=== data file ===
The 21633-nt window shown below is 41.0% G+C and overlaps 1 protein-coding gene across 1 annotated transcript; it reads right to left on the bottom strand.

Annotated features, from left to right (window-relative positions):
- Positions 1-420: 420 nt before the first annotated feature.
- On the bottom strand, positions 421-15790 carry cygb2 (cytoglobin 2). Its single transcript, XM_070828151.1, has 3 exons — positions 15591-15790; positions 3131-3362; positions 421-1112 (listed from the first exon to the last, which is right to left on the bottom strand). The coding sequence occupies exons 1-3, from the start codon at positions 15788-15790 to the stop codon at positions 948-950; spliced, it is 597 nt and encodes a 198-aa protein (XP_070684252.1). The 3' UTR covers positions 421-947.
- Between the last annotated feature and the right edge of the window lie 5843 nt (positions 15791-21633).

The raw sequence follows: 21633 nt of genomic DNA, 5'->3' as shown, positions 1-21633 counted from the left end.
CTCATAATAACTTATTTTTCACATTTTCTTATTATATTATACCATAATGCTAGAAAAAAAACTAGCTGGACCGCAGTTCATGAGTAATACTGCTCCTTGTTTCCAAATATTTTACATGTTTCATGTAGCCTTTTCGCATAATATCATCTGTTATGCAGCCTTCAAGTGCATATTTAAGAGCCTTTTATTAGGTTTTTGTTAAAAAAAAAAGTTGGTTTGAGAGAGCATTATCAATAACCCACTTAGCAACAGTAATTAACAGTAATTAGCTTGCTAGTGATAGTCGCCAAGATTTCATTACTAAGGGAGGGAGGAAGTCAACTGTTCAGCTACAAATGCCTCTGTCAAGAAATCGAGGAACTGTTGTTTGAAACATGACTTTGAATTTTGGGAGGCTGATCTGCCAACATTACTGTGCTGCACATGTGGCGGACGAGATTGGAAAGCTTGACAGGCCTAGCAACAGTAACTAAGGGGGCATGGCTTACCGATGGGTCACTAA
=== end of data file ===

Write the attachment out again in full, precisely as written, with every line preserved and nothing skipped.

The 21633-nt window shown below is 41.0% G+C and overlaps 1 protein-coding gene across 1 annotated transcript; it reads right to left on the bottom strand.

Annotated features, from left to right (window-relative positions):
- Positions 1-420: 420 nt before the first annotated feature.
- On the bottom strand, positions 421-15790 carry cygb2 (cytoglobin 2). Its single transcript, XM_070828151.1, has 3 exons — positions 15591-15790; positions 3131-3362; positions 421-1112 (listed from the first exon to the last, which is right to left on the bottom strand). The coding sequence occupies exons 1-3, from the start codon at positions 15788-15790 to the stop codon at positions 948-950; spliced, it is 597 nt and encodes a 198-aa protein (XP_070684252.1). The 3' UTR covers positions 421-947.
- Between the last annotated feature and the right edge of the window lie 5843 nt (positions 15791-21633).

The raw sequence follows: 21633 nt of genomic DNA, 5'->3' as shown, positions 1-21633 counted from the left end.
CTCATAATAACTTATTTTTCACATTTTCTTATTATATTATACCATAATGCTAGAAAAAAAACTAGCTGGACCGCAGTTCATGAGTAATACTGCTCCTTGTTTCCAAATATTTTACATGTTTCATGTAGCCTTTTCGCATAATATCATCTGTTATGCAGCCTTCAAGTGCATATTTAAGAGCCTTTTATTAGGTTTTTGTTAAAAAAAAAAGTTGGTTTGAGAGAGCATTATCAATAACCCACTTAGCAACAGTAATTAACAGTAATTAGCTTGCTAGTGATAGTCGCCAAGATTTCATTACTAAGGGAGGGAGGAAGTCAACTGTTCAGCTACAAATGCCTCTGTCAAGAAATCGAGGAACTGTTGTTTGAAACATGACTTTGAATTTTGGGAGGCTGATCTGCCAACATTACTGTGCTGCACATGTGGCGGACGAGATTGGAAAGCTTGACAGGCCTAGCAACAGTAACTAAGGGGGCATGGCTTACCGATGGGTCACTAA